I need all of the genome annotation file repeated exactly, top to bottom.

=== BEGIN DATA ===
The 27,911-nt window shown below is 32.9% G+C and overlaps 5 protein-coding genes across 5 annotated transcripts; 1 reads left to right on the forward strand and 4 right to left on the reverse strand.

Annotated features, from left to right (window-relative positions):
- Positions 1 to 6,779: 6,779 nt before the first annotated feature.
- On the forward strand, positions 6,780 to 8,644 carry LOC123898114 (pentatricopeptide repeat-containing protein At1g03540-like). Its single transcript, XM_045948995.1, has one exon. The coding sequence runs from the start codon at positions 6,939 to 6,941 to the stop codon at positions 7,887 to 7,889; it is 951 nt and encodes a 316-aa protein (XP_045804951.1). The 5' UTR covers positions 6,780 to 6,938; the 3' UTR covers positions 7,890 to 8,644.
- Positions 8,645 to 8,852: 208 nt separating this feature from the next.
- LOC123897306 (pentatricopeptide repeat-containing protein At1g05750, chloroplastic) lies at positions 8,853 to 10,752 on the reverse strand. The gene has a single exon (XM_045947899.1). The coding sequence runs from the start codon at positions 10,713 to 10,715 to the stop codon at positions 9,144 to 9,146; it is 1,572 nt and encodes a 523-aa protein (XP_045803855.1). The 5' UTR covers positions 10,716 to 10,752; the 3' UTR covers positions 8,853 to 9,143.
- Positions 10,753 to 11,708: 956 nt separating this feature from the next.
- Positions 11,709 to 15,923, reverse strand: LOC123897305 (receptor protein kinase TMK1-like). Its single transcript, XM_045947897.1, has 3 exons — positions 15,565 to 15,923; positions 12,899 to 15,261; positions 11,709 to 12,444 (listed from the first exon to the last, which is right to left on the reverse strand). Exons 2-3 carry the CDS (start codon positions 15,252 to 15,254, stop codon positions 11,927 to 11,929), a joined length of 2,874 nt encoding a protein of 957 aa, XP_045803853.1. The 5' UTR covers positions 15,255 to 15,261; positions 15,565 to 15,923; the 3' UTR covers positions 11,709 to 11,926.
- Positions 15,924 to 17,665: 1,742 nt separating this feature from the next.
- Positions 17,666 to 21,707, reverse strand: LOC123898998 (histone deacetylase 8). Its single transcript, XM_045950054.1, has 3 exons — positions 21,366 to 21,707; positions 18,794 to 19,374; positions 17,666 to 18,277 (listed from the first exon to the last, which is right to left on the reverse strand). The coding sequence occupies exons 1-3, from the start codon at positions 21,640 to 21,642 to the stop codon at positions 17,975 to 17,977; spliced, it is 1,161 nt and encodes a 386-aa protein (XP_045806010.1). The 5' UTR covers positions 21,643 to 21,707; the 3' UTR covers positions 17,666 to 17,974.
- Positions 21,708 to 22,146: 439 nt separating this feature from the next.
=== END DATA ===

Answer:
The 27,911-nt window shown below is 32.9% G+C and overlaps 5 protein-coding genes across 5 annotated transcripts; 1 reads left to right on the forward strand and 4 right to left on the reverse strand.

Annotated features, from left to right (window-relative positions):
- Positions 1 to 6,779: 6,779 nt before the first annotated feature.
- On the forward strand, positions 6,780 to 8,644 carry LOC123898114 (pentatricopeptide repeat-containing protein At1g03540-like). Its single transcript, XM_045948995.1, has one exon. The coding sequence runs from the start codon at positions 6,939 to 6,941 to the stop codon at positions 7,887 to 7,889; it is 951 nt and encodes a 316-aa protein (XP_045804951.1). The 5' UTR covers positions 6,780 to 6,938; the 3' UTR covers positions 7,890 to 8,644.
- Positions 8,645 to 8,852: 208 nt separating this feature from the next.
- LOC123897306 (pentatricopeptide repeat-containing protein At1g05750, chloroplastic) lies at positions 8,853 to 10,752 on the reverse strand. The gene has a single exon (XM_045947899.1). The coding sequence runs from the start codon at positions 10,713 to 10,715 to the stop codon at positions 9,144 to 9,146; it is 1,572 nt and encodes a 523-aa protein (XP_045803855.1). The 5' UTR covers positions 10,716 to 10,752; the 3' UTR covers positions 8,853 to 9,143.
- Positions 10,753 to 11,708: 956 nt separating this feature from the next.
- Positions 11,709 to 15,923, reverse strand: LOC123897305 (receptor protein kinase TMK1-like). Its single transcript, XM_045947897.1, has 3 exons — positions 15,565 to 15,923; positions 12,899 to 15,261; positions 11,709 to 12,444 (listed from the first exon to the last, which is right to left on the reverse strand). Exons 2-3 carry the CDS (start codon positions 15,252 to 15,254, stop codon positions 11,927 to 11,929), a joined length of 2,874 nt encoding a protein of 957 aa, XP_045803853.1. The 5' UTR covers positions 15,255 to 15,261; positions 15,565 to 15,923; the 3' UTR covers positions 11,709 to 11,926.
- Positions 15,924 to 17,665: 1,742 nt separating this feature from the next.
- Positions 17,666 to 21,707, reverse strand: LOC123898998 (histone deacetylase 8). Its single transcript, XM_045950054.1, has 3 exons — positions 21,366 to 21,707; positions 18,794 to 19,374; positions 17,666 to 18,277 (listed from the first exon to the last, which is right to left on the reverse strand). The coding sequence occupies exons 1-3, from the start codon at positions 21,640 to 21,642 to the stop codon at positions 17,975 to 17,977; spliced, it is 1,161 nt and encodes a 386-aa protein (XP_045806010.1). The 5' UTR covers positions 21,643 to 21,707; the 3' UTR covers positions 17,666 to 17,974.
- Positions 21,708 to 22,146: 439 nt separating this feature from the next.